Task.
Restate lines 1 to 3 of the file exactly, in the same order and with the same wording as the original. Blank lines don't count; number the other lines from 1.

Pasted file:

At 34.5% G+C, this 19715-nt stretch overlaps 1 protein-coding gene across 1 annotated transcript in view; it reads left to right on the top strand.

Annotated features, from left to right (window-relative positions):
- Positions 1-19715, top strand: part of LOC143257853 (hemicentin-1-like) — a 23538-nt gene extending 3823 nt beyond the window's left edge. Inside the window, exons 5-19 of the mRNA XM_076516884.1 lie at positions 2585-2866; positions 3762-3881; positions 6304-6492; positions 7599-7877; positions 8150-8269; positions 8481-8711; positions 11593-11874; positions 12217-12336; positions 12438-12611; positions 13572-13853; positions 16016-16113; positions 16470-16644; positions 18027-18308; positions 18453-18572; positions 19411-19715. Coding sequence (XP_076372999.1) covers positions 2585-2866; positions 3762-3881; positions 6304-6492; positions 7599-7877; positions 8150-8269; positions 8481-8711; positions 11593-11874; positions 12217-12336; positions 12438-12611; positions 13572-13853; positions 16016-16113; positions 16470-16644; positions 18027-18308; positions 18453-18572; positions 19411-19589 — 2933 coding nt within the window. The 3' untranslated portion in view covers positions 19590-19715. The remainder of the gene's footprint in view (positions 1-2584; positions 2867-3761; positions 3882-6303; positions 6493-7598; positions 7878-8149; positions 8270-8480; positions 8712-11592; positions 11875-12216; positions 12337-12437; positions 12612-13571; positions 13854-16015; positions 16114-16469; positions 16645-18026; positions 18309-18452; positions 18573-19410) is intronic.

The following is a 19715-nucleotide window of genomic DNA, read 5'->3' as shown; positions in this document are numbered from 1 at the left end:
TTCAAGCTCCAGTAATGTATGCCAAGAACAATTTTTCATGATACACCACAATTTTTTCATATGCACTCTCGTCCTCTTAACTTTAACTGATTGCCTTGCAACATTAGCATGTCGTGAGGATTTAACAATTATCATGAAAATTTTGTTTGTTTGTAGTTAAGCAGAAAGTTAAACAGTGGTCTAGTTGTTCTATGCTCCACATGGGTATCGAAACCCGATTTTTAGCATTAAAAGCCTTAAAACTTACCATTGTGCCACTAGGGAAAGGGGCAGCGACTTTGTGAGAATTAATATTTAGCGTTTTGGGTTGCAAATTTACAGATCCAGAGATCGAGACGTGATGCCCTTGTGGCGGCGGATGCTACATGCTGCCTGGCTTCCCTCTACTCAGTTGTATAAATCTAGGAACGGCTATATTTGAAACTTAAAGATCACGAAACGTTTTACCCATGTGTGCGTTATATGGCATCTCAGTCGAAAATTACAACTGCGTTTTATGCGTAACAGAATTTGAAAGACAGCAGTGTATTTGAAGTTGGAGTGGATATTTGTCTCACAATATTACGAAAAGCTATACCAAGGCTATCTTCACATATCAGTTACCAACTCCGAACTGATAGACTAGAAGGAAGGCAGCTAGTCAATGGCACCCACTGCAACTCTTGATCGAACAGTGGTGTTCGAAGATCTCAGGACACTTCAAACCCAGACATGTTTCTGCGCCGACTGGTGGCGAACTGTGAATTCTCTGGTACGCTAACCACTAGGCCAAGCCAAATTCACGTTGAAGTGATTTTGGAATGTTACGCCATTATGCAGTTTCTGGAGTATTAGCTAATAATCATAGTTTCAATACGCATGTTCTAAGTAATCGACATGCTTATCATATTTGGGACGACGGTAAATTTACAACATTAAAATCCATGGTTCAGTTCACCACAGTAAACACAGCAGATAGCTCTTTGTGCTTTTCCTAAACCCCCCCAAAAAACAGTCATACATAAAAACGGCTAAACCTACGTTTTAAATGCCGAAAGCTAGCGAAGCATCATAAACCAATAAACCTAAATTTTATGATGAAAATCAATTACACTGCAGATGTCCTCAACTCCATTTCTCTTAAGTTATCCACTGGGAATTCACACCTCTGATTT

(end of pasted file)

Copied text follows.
At 34.5% G+C, this 19715-nt stretch overlaps 1 protein-coding gene across 1 annotated transcript in view; it reads left to right on the top strand.

Annotated features, from left to right (window-relative positions):
- Positions 1-19715, top strand: part of LOC143257853 (hemicentin-1-like) — a 23538-nt gene extending 3823 nt beyond the window's left edge. Inside the window, exons 5-19 of the mRNA XM_076516884.1 lie at positions 2585-2866; positions 3762-3881; positions 6304-6492; positions 7599-7877; positions 8150-8269; positions 8481-8711; positions 11593-11874; positions 12217-12336; positions 12438-12611; positions 13572-13853; positions 16016-16113; positions 16470-16644; positions 18027-18308; positions 18453-18572; positions 19411-19715. Coding sequence (XP_076372999.1) covers positions 2585-2866; positions 3762-3881; positions 6304-6492; positions 7599-7877; positions 8150-8269; positions 8481-8711; positions 11593-11874; positions 12217-12336; positions 12438-12611; positions 13572-13853; positions 16016-16113; positions 16470-16644; positions 18027-18308; positions 18453-18572; positions 19411-19589 — 2933 coding nt within the window. The 3' untranslated portion in view covers positions 19590-19715. The remainder of the gene's footprint in view (positions 1-2584; positions 2867-3761; positions 3882-6303; positions 6493-7598; positions 7878-8149; positions 8270-8480; positions 8712-11592; positions 11875-12216; positions 12337-12437; positions 12612-13571; positions 13854-16015; positions 16114-16469; positions 16645-18026; positions 18309-18452; positions 18573-19410) is intronic.